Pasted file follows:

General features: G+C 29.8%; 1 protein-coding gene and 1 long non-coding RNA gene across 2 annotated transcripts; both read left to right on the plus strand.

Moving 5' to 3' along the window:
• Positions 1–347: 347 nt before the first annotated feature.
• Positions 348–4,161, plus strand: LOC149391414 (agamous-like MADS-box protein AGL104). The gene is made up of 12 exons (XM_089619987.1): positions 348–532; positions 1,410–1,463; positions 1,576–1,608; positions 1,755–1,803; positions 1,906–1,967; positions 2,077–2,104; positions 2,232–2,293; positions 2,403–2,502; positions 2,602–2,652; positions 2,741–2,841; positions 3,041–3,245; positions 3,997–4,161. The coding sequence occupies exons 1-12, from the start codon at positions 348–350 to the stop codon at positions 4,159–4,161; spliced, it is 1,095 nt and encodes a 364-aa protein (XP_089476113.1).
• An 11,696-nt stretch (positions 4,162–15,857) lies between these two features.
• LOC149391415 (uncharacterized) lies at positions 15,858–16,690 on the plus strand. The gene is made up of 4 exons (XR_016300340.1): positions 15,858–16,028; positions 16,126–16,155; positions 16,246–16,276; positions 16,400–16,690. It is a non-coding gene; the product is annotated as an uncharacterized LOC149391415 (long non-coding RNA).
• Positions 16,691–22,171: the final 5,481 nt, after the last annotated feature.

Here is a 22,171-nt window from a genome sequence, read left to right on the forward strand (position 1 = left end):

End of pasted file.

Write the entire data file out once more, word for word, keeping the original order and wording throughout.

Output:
General features: G+C 29.8%; 1 protein-coding gene and 1 long non-coding RNA gene across 2 annotated transcripts; both read left to right on the plus strand.

Moving 5' to 3' along the window:
• Positions 1–347: 347 nt before the first annotated feature.
• Positions 348–4,161, plus strand: LOC149391414 (agamous-like MADS-box protein AGL104). The gene is made up of 12 exons (XM_089619987.1): positions 348–532; positions 1,410–1,463; positions 1,576–1,608; positions 1,755–1,803; positions 1,906–1,967; positions 2,077–2,104; positions 2,232–2,293; positions 2,403–2,502; positions 2,602–2,652; positions 2,741–2,841; positions 3,041–3,245; positions 3,997–4,161. The coding sequence occupies exons 1-12, from the start codon at positions 348–350 to the stop codon at positions 4,159–4,161; spliced, it is 1,095 nt and encodes a 364-aa protein (XP_089476113.1).
• An 11,696-nt stretch (positions 4,162–15,857) lies between these two features.
• LOC149391415 (uncharacterized) lies at positions 15,858–16,690 on the plus strand. The gene is made up of 4 exons (XR_016300340.1): positions 15,858–16,028; positions 16,126–16,155; positions 16,246–16,276; positions 16,400–16,690. It is a non-coding gene; the product is annotated as an uncharacterized LOC149391415 (long non-coding RNA).
• Positions 16,691–22,171: the final 5,481 nt, after the last annotated feature.

Here is a 22,171-nt window from a genome sequence, read left to right on the forward strand (position 1 = left end):